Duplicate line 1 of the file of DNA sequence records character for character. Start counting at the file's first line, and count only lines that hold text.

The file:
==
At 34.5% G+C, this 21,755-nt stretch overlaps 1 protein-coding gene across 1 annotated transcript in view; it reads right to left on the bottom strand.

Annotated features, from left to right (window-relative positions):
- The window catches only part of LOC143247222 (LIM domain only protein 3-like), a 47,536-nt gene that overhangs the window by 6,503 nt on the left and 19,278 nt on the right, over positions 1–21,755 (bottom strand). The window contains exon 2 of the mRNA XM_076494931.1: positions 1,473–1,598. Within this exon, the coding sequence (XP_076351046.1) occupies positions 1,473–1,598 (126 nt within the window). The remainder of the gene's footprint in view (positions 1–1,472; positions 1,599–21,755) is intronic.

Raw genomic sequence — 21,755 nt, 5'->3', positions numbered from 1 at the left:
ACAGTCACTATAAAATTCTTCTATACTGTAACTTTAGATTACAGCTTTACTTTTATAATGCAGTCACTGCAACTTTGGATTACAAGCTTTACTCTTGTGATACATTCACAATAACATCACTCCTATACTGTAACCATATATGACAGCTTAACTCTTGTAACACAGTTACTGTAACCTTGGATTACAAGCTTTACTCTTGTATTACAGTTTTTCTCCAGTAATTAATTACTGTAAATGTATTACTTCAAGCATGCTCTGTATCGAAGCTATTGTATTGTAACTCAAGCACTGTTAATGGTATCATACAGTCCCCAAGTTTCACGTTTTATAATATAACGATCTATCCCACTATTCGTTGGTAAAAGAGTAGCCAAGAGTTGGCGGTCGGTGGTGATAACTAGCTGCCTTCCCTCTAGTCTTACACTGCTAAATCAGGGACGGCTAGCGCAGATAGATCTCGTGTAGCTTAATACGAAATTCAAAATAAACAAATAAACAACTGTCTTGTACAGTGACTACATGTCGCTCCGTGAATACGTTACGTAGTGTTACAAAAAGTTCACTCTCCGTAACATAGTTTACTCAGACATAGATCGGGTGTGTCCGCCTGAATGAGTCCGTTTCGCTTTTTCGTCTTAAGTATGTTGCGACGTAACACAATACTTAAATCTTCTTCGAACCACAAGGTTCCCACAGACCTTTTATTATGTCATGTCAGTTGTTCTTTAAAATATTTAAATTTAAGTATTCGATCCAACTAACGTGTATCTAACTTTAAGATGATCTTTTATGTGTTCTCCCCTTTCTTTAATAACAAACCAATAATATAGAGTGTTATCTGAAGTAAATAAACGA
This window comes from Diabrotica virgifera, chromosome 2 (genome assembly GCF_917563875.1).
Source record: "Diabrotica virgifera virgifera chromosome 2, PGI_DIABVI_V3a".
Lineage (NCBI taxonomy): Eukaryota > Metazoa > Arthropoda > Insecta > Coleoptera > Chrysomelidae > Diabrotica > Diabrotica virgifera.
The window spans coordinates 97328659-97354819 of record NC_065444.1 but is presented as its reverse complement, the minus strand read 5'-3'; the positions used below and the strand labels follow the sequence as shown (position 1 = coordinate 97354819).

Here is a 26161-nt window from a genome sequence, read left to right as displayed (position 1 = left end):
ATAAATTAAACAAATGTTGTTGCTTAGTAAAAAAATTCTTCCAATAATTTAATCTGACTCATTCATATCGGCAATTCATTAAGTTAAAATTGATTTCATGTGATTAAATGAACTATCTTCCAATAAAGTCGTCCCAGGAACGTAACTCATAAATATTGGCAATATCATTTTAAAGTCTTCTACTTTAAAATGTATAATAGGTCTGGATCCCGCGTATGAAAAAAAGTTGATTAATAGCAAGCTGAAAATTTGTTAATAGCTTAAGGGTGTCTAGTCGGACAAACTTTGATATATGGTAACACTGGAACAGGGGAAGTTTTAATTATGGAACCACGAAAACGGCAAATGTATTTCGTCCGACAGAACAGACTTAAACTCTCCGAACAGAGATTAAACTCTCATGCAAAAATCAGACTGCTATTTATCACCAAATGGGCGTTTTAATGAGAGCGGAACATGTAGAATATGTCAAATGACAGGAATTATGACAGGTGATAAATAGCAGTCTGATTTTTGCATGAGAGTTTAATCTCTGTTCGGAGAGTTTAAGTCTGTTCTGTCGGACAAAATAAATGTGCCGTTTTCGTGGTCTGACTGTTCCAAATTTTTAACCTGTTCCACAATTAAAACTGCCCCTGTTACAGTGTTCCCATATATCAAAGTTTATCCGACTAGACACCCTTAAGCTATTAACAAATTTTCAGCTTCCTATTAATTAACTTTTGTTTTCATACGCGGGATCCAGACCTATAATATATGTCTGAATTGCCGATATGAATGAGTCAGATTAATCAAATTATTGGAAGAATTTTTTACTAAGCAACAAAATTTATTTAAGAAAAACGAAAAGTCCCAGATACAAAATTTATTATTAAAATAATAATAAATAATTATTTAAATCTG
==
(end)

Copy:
At 34.5% G+C, this 21,755-nt stretch overlaps 1 protein-coding gene across 1 annotated transcript in view; it reads right to left on the bottom strand.